Comic Book Review – Punisher: In the Blood

Punisher: In the Blood (2011)
Written by Rick Remender
Art by Roland Boschi

punisher in the blood

There was one significant loose end left at the end of Remender’s Punisher run: Jigsaw’s paternity of Henry Russo. There’s also the resurrected former sidekick Microchip running around. Moreover, to add to the chaos, a mysterious leather-clad masked woman appears on the scene, and Frank believes this is his wife, brought back from the dead by the Hood, still alive and kicking. Life isn’t going to get comfortable for Marvel’s top vigilante as Remender brings his run on the character to its conclusion.

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Comic Book Review – Venom by Rick Remender Volume 1

Venom by Rick Remender Volume 1 (2011)
Written by Rick Remender
Art by Tony Moore

venom cover 1.jpg

Flash Thompson has served his country in Afghanistan, given his all including both of his legs. However, this isn’t the end of Flash’s service. Project Rebirth has captured the Venom symbiote and allows it to bond with the military veteran giving him the ability to walk again and responsibility to carry out missions for the U.S. government. The catch is that he cannot stay bonded with the symbiote for more than 24 hours or he risks a permanent conversion. Almost immediately he secures an arch-nemesis and comes under the thumb of underworld boss The Crime-Master. Just like Peter Parker, Flash finds himself struggling to balance his relationship with Betty Brant, his ongoing conflict with his dying abusive father, and his job as a black ops operative for the government. With so much on one man, it is inevitable that things will break.

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Movie Review – Super 8

Super 8 (2011)
Written & Directed by J.J. Abrams

super 8

Strange things are happening in the town of Lillian, Ohio in the summer of 1979. Teenage Joe Lamb lost his mother in the winter, and now he and his father are struggling to recover. Joe is occupying his time by helping his best friend Charles make an amateur zombie film. While shooting a scene at a train depot, they witness a horrific crash caused by a local science teacher parking his truck on the tracks. Something was on that train that is now menacing the residents of this small Midwestern town. Joe and his friends quickly become embroiled in a mystery that brings the air force to town and puts their lives in danger.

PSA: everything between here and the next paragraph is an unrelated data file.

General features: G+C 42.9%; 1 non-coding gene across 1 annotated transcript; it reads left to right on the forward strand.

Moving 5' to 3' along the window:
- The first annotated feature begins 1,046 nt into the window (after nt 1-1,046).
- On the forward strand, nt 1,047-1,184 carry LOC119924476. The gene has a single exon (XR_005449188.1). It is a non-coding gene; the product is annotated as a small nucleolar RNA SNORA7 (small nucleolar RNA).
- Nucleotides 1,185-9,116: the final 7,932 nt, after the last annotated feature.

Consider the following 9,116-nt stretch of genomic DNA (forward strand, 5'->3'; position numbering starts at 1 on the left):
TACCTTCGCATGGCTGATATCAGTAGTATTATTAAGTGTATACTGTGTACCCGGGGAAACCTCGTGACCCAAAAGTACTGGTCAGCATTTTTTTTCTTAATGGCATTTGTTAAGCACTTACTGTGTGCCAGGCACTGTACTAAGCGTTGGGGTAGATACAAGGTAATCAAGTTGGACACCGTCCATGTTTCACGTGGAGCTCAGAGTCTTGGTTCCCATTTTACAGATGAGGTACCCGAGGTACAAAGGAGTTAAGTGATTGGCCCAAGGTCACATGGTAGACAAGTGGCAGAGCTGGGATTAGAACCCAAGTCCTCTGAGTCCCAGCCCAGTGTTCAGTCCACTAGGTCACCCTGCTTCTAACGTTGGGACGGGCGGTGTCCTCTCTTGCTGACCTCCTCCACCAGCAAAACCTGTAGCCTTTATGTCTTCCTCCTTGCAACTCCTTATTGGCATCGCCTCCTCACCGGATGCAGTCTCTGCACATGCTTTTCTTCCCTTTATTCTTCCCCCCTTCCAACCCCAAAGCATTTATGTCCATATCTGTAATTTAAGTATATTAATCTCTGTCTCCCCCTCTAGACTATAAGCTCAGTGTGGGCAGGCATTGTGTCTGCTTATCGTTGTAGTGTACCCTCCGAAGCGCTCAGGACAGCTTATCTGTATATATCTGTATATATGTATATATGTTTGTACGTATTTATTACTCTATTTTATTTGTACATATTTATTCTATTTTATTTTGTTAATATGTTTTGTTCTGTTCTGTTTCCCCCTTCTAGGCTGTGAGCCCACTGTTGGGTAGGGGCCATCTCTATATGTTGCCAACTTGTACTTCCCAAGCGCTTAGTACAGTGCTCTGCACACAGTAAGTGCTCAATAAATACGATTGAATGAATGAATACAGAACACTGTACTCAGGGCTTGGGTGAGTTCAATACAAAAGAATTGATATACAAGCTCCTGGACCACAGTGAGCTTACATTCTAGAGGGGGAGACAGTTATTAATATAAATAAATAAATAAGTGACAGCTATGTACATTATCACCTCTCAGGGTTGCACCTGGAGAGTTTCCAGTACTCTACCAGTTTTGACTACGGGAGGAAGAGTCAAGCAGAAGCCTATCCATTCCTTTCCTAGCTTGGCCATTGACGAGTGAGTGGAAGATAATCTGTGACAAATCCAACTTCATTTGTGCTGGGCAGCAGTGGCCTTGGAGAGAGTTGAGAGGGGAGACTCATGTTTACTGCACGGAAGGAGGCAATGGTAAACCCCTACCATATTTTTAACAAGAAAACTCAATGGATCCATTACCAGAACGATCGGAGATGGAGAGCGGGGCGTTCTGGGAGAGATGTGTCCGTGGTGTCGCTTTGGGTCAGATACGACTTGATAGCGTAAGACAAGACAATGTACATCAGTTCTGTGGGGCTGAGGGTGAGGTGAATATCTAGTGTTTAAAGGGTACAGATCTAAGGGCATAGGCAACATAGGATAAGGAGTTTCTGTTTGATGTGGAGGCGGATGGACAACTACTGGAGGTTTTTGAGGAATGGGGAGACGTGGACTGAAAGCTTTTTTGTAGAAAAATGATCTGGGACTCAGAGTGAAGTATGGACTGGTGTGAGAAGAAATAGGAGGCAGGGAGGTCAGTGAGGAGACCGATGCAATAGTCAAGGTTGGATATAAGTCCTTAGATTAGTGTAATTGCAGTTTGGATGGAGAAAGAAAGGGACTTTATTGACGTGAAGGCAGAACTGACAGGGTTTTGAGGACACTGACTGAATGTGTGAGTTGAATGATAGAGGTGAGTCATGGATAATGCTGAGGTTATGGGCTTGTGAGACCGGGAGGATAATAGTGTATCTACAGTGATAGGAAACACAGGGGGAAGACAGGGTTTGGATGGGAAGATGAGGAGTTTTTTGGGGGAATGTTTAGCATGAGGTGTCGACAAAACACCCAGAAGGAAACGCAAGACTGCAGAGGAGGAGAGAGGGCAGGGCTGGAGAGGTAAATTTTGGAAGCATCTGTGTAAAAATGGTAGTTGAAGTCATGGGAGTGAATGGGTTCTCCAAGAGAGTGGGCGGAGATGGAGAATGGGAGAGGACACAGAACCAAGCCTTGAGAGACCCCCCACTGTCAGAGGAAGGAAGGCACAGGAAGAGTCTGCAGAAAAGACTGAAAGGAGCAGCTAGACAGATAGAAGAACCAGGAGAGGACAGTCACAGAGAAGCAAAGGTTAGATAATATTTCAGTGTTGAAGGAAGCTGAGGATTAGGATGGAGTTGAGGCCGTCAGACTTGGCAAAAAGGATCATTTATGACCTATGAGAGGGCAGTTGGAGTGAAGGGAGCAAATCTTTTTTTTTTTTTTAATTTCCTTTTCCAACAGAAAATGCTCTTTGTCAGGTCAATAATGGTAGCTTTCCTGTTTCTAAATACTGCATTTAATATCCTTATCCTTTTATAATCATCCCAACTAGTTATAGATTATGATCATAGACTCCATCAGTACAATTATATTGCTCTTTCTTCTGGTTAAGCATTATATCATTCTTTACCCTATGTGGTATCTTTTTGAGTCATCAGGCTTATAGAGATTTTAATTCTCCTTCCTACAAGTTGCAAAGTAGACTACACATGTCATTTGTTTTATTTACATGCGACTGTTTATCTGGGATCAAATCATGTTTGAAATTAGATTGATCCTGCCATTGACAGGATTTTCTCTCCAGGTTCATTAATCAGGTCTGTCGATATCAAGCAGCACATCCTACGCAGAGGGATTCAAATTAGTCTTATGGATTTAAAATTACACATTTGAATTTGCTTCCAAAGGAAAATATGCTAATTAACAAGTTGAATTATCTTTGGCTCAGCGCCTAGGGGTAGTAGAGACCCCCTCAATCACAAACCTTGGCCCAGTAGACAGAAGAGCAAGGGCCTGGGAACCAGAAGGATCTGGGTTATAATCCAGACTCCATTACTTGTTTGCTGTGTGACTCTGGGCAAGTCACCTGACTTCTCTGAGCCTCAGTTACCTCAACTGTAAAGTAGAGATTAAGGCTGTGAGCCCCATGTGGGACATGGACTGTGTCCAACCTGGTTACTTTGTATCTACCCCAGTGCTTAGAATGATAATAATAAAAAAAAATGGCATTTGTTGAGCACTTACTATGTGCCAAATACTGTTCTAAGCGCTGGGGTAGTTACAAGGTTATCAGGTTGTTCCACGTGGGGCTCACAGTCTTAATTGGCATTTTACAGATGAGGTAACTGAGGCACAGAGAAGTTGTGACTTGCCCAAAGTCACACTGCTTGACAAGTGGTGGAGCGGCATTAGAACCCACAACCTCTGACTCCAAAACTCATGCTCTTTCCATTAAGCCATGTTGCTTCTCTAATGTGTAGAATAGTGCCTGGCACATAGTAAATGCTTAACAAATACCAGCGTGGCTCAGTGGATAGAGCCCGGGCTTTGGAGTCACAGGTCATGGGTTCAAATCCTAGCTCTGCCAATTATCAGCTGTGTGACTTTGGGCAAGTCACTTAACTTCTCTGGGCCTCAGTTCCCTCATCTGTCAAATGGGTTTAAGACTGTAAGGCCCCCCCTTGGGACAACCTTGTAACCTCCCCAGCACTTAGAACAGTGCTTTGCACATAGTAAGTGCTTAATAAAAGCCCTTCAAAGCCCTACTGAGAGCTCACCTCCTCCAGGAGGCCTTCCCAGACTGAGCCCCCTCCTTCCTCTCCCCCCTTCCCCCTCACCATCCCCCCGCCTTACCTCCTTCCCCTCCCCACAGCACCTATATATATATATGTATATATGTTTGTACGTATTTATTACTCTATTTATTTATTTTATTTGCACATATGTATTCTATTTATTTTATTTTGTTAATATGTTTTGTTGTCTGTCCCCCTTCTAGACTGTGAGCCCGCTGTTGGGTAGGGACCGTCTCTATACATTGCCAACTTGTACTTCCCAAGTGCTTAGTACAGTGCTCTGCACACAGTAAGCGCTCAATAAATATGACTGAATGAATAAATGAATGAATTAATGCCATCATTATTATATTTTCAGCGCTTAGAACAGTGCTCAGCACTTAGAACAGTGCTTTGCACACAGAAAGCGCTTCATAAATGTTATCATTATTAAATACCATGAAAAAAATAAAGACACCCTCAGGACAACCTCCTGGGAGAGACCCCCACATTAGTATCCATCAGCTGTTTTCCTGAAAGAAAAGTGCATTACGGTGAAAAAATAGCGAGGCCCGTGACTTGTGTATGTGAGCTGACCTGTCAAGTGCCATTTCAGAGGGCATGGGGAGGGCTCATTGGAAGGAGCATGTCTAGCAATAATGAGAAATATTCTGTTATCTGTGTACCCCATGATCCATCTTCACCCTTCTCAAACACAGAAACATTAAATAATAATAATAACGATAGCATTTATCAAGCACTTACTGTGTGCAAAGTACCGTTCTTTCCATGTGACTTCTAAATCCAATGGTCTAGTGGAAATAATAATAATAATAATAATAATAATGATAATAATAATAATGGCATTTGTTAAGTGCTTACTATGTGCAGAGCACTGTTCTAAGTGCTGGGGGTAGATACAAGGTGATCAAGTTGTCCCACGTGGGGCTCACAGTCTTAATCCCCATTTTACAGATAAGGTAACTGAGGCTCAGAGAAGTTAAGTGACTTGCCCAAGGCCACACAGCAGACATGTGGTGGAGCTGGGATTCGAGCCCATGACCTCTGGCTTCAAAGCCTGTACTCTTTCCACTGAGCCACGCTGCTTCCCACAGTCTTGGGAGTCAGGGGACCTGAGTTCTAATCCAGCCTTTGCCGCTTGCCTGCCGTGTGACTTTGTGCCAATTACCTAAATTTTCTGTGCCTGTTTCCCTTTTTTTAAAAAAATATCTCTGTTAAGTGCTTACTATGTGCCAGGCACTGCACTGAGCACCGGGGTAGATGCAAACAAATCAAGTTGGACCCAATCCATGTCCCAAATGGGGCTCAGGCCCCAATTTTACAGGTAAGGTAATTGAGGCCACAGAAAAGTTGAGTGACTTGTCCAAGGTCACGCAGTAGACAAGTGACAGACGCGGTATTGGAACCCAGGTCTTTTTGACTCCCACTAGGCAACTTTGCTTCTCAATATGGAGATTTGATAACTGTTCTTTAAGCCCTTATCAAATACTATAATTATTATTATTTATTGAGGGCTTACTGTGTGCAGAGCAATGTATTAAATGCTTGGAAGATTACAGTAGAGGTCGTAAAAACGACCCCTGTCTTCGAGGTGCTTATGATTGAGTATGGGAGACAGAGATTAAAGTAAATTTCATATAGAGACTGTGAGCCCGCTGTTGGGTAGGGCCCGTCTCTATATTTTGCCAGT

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Comic Book Review – Uncanny X-Force Volumes 1 & 2

Uncanny X-Force: The Apocalypse Solution
Written by Rick Remender
Art by Jerome Opena

Uncanny X-Force: Deathlok Nation
Written by Rick Remender
Art by Esad Ribic and Rafael Albuquerque

xforce apocalypse

Rick Remender came to Marvel after receiving acclaim for his independent series Fear Agent. He would carve out his own niche in Marvel’s universe that would have some incredible highs regarding character development and rich storylines, but his tenure would come to close in a somewhat unspectacular way. Some creative missteps that are still looked back on as atrocious, plus the company’s choice to soft reboot the universe with the Secret Wars event left Remender without much left to say. He is still writing, primarily back on creator-owned material like Black Science and Seven to Eternity. But I would like to go back to his Marvel work and spend the rest of the year and into 2019 doing a very comprehensive read-through and review.

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Movie Review – Fast Five


Fast Five (2011)
Written by Chris Morgan